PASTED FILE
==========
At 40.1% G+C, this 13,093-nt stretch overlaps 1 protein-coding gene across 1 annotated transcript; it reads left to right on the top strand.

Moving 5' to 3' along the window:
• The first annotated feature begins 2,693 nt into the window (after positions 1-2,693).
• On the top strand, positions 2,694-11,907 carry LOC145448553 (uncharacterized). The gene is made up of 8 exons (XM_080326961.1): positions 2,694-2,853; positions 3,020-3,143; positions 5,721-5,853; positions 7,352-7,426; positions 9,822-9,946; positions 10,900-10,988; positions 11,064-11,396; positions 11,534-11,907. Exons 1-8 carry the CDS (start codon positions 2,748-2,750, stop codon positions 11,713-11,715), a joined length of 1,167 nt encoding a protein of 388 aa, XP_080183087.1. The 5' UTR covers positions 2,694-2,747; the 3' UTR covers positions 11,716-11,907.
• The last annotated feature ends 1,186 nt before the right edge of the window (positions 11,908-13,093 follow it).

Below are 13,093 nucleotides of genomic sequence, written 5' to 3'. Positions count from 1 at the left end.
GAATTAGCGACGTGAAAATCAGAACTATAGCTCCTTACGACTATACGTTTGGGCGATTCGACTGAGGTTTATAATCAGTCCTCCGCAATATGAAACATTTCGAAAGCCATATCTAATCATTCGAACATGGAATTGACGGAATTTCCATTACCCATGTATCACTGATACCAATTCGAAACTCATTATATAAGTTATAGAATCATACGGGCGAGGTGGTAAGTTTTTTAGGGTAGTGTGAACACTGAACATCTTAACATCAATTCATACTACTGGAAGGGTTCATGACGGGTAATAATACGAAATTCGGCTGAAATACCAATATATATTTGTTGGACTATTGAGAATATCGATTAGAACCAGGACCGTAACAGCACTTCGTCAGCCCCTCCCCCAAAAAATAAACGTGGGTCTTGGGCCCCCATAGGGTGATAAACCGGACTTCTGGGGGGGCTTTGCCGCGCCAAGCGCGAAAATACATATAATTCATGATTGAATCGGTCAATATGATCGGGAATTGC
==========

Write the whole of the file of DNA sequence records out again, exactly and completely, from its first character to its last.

At 40.1% G+C, this 13,093-nt stretch overlaps 1 protein-coding gene across 1 annotated transcript; it reads left to right on the top strand.

Moving 5' to 3' along the window:
• The first annotated feature begins 2,693 nt into the window (after positions 1-2,693).
• On the top strand, positions 2,694-11,907 carry LOC145448553 (uncharacterized). The gene is made up of 8 exons (XM_080326961.1): positions 2,694-2,853; positions 3,020-3,143; positions 5,721-5,853; positions 7,352-7,426; positions 9,822-9,946; positions 10,900-10,988; positions 11,064-11,396; positions 11,534-11,907. Exons 1-8 carry the CDS (start codon positions 2,748-2,750, stop codon positions 11,713-11,715), a joined length of 1,167 nt encoding a protein of 388 aa, XP_080183087.1. The 5' UTR covers positions 2,694-2,747; the 3' UTR covers positions 11,716-11,907.
• The last annotated feature ends 1,186 nt before the right edge of the window (positions 11,908-13,093 follow it).

Below are 13,093 nucleotides of genomic sequence, written 5' to 3'. Positions count from 1 at the left end.
GAATTAGCGACGTGAAAATCAGAACTATAGCTCCTTACGACTATACGTTTGGGCGATTCGACTGAGGTTTATAATCAGTCCTCCGCAATATGAAACATTTCGAAAGCCATATCTAATCATTCGAACATGGAATTGACGGAATTTCCATTACCCATGTATCACTGATACCAATTCGAAACTCATTATATAAGTTATAGAATCATACGGGCGAGGTGGTAAGTTTTTTAGGGTAGTGTGAACACTGAACATCTTAACATCAATTCATACTACTGGAAGGGTTCATGACGGGTAATAATACGAAATTCGGCTGAAATACCAATATATATTTGTTGGACTATTGAGAATATCGATTAGAACCAGGACCGTAACAGCACTTCGTCAGCCCCTCCCCCAAAAAATAAACGTGGGTCTTGGGCCCCCATAGGGTGATAAACCGGACTTCTGGGGGGGCTTTGCCGCGCCAAGCGCGAAAATACATATAATTCATGATTGAATCGGTCAATATGATCGGGAATTGC